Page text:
Of course, some pro-Kremlin pundits, like the notorious Russian propagandist Margarita Simonyan, have been at ease with advocating a nuclear holocaust against Ukraine for some time now. The central figure of government propaganda, Dmitri Kiselyov, became notorious internationally when, following the illegal annexation of Crimea, he claimed that Russia was capable of turning the US into ‘radioactive ash’. However, the current revamp of the nuclear rhetoric in pro-Kremlin disinformation is still quite telling of the Kremlin’s influence tactics.
First, issue a veiled threat and let your propagandists turn it into an overt nuclear threat. Then pretend to have nothing to lose to signal the readiness to use the weapons in order to deter potential countermeasures. Finally, blame the West for the escalation and remain ambiguous enough to shift the blame as necessary.
Nuclear threat without the nukes
The spectre of nuclear threats has been simmering on the back-burner since the day Russia invaded Ukraine on 24 February 2022 without any cause or provocation from Ukraine’s side. But it has not always been as overt and directly tied to the Russian nuclear weapons arsenal as the pro-Kremlin disinformation pundits would like us to believe since Putin’s ‘mobilisation’ speech on 21 September.
Throughout the war, the pro-Kremlin disinformation ecosystem also propagated less overt but equally devious nuclear threats. The constant accusations of Ukraine shelling the Zaporizhzhia nuclear power plant and the following expression of concern about a potential nuclear disaster or increasing nuclear risks were other tactics to disseminate fear and unease about nuclear security.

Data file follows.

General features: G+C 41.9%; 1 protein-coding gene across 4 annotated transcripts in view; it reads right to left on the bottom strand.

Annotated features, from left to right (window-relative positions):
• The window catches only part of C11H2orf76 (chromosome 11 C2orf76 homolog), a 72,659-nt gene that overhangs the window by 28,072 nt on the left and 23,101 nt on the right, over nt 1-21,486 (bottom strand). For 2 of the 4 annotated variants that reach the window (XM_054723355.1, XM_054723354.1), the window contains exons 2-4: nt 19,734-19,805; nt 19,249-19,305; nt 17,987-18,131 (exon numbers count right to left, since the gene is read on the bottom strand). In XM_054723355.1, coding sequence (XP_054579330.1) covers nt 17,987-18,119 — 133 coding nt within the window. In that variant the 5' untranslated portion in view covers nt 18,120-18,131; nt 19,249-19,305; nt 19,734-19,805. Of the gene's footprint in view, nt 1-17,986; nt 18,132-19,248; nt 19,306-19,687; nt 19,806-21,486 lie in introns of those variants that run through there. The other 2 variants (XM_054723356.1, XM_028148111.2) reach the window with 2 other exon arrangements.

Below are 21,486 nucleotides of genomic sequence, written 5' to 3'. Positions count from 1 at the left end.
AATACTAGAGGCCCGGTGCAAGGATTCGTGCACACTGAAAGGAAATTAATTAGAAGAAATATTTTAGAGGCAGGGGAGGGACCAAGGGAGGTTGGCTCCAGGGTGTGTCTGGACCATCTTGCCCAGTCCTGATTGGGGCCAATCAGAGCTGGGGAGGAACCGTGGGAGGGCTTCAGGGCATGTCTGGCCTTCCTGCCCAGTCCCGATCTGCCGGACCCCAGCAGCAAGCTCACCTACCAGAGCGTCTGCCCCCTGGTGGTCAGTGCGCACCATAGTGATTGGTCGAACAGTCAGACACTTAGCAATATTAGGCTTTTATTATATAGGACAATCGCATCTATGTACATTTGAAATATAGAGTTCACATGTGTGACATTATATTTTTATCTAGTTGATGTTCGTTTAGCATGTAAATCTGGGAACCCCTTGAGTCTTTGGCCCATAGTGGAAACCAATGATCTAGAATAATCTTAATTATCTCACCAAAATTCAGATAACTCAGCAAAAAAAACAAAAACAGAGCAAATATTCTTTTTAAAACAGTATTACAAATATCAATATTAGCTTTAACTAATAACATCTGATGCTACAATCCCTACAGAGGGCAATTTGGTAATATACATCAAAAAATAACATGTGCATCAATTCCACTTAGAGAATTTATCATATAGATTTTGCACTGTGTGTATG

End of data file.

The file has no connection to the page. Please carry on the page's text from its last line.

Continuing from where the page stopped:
In fact, the Zaporizhzhia nuclear power plant has featured prominently in pro-Kremlin disinformation for at least a few months now. Besides accusing Ukraine of all possible wrong-doings, the tone is always hostile. Like pondering loudly about the dominant wind patterns blowing westward from the plant.
Context is everything
It is not a coincidence that the dispersal of ambiguous yet clearly threatening nuclear rhetoric comes on the heels of announcing the sham ‘referendums’. Some propagandists drew a telling connection between the referendums and the nuclear rhetoric, stating openly that Russian nuclear doctrine will apply to the occupied territories in Ukraine, thus extending the Russian nuclear shield to deter Ukraine and the West from attacking them.
However, the propagandists’ public musings about nuclear security should be considered calmly and with a level head. Part of their intent is to whip up a frenzy and create the impression that the Kremlin and its master are unpredictable and if pushed into a corner, they will be forced to deliver the ultimate strike.
This image of a cornered and threatened animal works to the Kremlin’s advantage.
Combined with the constant reminders that this animal is a nuclear one, pro-Kremlin disinformation seeks to deter and dissuade the West from responding to Russia’s annexation of occupied territories in Ukraine.